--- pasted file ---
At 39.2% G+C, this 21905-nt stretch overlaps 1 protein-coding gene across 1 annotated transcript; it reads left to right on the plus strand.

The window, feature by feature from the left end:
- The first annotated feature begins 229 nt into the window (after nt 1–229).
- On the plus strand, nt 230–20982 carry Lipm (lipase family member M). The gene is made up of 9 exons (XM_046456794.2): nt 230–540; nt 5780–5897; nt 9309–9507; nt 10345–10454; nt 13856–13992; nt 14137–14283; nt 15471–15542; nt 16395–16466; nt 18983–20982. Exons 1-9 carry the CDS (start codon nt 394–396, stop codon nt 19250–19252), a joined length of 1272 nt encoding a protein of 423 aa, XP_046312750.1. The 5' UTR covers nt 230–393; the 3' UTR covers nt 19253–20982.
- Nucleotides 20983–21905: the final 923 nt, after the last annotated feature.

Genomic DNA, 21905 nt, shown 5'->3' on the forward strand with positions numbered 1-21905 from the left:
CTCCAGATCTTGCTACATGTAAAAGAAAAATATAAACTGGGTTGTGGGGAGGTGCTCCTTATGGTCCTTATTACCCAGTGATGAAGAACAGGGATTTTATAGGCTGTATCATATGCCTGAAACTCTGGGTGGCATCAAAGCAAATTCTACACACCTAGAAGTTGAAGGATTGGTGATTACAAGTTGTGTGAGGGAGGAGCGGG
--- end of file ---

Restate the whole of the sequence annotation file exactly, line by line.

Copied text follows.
At 39.2% G+C, this 21905-nt stretch overlaps 1 protein-coding gene across 1 annotated transcript; it reads left to right on the plus strand.

The window, feature by feature from the left end:
- The first annotated feature begins 229 nt into the window (after nt 1–229).
- On the plus strand, nt 230–20982 carry Lipm (lipase family member M). The gene is made up of 9 exons (XM_046456794.2): nt 230–540; nt 5780–5897; nt 9309–9507; nt 10345–10454; nt 13856–13992; nt 14137–14283; nt 15471–15542; nt 16395–16466; nt 18983–20982. Exons 1-9 carry the CDS (start codon nt 394–396, stop codon nt 19250–19252), a joined length of 1272 nt encoding a protein of 423 aa, XP_046312750.1. The 5' UTR covers nt 230–393; the 3' UTR covers nt 19253–20982.
- Nucleotides 20983–21905: the final 923 nt, after the last annotated feature.

Genomic DNA, 21905 nt, shown 5'->3' on the forward strand with positions numbered 1-21905 from the left:
CTCCAGATCTTGCTACATGTAAAAGAAAAATATAAACTGGGTTGTGGGGAGGTGCTCCTTATGGTCCTTATTACCCAGTGATGAAGAACAGGGATTTTATAGGCTGTATCATATGCCTGAAACTCTGGGTGGCATCAAAGCAAATTCTACACACCTAGAAGTTGAAGGATTGGTGATTACAAGTTGTGTGAGGGAGGAGCGGG